KI wildlife park owner, Dana Mitchell during her video call with the Duke and Duchess of Cambridge. Photo: Kensington Palace/PA Wire

A video chat released by Kensington Palace overnight shows William and Kate speaking to five local business owners and emergency personnel about how they were impacted by the fires and the steps they are taking to rebuild their lives.

“It’s fantastic to hear about the community spirit in Australia as always, which is what Catherine and I see when we come down there,” William said.

“Aussies are very good at looking after each other and it’s fantastic to see that you’re all pulling together.”

He said he hoped to travel to Australia once the COVID-19 pandemic is under control and they were able to travel again.

Dana Mitchell, co-owner of the Kangaroo Island Wildlife Park, told the Cambridges how the koala population had also been hit, leaving them visibly shocked and saying “wow”.

They got a chance to meet koala Grace, who is being looked after at the island, and appeared shocked after learning the koala population had decreased from 60-80,000 to an estimated 5-10,000 since the fires.

“That’s devastating,” William said.

William and Kate praised the efforts of all those who had worked to tackle the spread of the fire, including Captain Mike Swayne, who spent five weeks fighting the blaze as a volunteer for the South Australian Country Fire Service.

He told the Cambridges of how “hard going” the fires had been, saying he had been firefighting for 20 years and had never seen weather like it.

“It must have been terrifying,” William said.

“How many of you were having to tackle this monster?”

Swayne said he had come to see it as a “great example of humankind coming to aid others” and praised his wife for her support.

Stephanie Wurst, a farmer who lost her home and farm as well as half her livestock, told the couple it was a “pretty traumatic time looking back at it now” and said “we’ve had so much support”.

The couple told the group: “I do hope all of you feel that you’ve got that support you’ve got someone you can speak to and somewhere you can go to receive support whether it’s financial or whether it’s just having a chat. Please do look after yourselves.”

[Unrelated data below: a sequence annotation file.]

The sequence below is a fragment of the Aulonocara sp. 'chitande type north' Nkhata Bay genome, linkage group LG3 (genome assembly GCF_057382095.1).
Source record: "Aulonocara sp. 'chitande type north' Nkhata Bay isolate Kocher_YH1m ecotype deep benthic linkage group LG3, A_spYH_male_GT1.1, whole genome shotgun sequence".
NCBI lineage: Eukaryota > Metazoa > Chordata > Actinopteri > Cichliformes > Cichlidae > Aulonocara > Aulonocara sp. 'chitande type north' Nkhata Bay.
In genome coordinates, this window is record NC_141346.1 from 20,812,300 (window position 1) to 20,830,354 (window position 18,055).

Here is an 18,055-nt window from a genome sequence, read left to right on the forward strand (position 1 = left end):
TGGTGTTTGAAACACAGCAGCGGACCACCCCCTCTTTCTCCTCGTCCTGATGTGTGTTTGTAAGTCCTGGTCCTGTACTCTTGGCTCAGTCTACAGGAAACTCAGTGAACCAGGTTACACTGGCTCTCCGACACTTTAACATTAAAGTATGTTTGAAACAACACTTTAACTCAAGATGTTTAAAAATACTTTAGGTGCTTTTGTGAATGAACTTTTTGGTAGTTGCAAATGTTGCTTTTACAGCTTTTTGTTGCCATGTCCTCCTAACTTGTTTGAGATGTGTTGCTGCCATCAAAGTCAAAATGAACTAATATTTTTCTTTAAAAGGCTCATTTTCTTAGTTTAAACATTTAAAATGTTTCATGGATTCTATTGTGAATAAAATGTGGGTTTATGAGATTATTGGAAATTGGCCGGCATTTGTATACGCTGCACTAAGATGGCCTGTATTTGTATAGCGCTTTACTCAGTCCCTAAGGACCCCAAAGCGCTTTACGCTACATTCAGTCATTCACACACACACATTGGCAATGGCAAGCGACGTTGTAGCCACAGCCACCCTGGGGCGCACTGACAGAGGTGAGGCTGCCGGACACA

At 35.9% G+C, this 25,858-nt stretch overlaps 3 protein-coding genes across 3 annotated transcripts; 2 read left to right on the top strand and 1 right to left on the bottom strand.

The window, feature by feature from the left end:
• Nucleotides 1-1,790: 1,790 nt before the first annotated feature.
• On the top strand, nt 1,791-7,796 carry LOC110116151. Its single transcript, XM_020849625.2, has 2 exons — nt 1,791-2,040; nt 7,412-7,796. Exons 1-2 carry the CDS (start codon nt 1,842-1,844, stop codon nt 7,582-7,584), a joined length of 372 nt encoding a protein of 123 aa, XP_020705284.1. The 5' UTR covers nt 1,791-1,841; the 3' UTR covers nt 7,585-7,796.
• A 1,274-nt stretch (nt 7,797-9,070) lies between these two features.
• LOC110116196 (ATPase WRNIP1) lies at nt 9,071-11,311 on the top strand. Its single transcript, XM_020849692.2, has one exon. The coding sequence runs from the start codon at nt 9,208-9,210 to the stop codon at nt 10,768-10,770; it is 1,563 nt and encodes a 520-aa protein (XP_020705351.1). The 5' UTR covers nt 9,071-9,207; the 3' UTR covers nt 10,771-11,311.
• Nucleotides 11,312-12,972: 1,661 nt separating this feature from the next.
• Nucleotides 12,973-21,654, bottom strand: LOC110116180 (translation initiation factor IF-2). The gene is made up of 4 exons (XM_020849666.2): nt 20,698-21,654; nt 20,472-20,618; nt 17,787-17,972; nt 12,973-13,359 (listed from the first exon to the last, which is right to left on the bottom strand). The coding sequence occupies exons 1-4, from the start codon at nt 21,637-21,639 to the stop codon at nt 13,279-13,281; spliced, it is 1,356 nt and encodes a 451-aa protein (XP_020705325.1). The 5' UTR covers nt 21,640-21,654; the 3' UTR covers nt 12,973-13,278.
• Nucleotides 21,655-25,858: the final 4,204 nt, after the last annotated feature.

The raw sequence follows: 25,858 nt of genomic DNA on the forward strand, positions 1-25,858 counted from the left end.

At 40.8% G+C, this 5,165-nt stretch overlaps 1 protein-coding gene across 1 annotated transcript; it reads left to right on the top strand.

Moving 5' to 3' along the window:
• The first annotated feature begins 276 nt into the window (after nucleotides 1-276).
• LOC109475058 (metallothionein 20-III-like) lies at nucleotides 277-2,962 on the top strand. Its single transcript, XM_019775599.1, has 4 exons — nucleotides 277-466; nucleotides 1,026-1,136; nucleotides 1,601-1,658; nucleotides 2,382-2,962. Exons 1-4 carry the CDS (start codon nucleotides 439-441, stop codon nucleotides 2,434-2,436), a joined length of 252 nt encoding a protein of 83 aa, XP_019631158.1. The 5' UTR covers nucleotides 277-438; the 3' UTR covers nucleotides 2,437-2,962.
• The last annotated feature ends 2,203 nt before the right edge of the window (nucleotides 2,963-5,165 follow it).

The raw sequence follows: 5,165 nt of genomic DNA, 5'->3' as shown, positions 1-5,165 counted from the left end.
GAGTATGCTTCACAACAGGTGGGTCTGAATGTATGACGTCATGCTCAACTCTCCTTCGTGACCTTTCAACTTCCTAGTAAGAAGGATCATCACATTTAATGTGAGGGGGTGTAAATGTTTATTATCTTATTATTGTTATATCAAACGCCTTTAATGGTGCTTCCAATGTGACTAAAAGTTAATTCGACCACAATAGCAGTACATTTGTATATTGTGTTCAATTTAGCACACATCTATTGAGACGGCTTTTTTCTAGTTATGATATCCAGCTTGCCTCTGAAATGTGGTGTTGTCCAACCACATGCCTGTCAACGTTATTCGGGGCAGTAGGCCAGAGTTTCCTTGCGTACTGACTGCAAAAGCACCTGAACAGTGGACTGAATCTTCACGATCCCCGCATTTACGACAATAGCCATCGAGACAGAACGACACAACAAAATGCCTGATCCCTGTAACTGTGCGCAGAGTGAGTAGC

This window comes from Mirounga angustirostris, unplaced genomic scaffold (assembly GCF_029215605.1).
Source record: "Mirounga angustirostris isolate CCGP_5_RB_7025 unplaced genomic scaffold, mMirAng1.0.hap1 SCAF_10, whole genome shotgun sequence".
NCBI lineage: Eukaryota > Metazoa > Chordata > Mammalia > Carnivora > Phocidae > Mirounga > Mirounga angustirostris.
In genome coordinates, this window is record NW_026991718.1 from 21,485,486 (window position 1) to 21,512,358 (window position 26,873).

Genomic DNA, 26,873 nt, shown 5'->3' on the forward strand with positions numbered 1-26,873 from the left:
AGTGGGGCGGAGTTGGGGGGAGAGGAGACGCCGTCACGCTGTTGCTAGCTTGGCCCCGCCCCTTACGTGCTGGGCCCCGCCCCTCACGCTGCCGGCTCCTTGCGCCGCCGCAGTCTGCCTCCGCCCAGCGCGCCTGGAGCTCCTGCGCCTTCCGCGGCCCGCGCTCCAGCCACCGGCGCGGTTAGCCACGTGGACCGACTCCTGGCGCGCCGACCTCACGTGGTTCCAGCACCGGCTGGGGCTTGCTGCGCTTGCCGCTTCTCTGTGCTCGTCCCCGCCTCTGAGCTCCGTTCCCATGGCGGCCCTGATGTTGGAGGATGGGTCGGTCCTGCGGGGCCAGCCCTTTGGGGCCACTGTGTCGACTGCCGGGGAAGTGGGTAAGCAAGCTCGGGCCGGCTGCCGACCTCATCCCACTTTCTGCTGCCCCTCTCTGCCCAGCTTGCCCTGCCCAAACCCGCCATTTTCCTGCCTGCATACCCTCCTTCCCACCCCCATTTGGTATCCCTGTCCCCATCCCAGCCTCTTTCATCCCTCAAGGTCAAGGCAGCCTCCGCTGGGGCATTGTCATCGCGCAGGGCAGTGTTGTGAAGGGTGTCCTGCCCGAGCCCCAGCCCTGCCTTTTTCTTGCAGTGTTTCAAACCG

William said they looked forward to visiting Australia.

“Hopefully Catherine and I when the world goes back to whatever normality we have in the future, we can come and visit you all and see Kangaroo Island for ourselves,” he said.

Aged care royal commission calls for urgent changes

Urgent changes have been called for in aged care as the Federal Government’s pandemic preparedness for the sector is again under the spotlight.

The royal commission into aged care has made six recommendations to the government, declaring that some of its coronavirus preparations were insufficient.

Aged Care Minister Richard Colbeck says the government has accepted all six and announced $40.6 million as an initial response.

The money will go towards the serious incident response scheme and to training aged care nurses.

The commission’s special report released on Thursday outlined urgent measures needed to safeguard the sector and improve residents’ quality of life.

The report has pointed to the essential need of clear leadership and communication.

“Confused and inconsistent messaging from providers, the Australian government, and state and territory governments emerged as themes in the submissions we have received,” the report says.

“All too often, providers, care recipients and their families, and health workers did not have an answer to the critical question: who is in charge?”

The commission has called for immediate federal funding to ensure elderly residents can be visited by friends and family, as well as the rollout of infection experts at homes.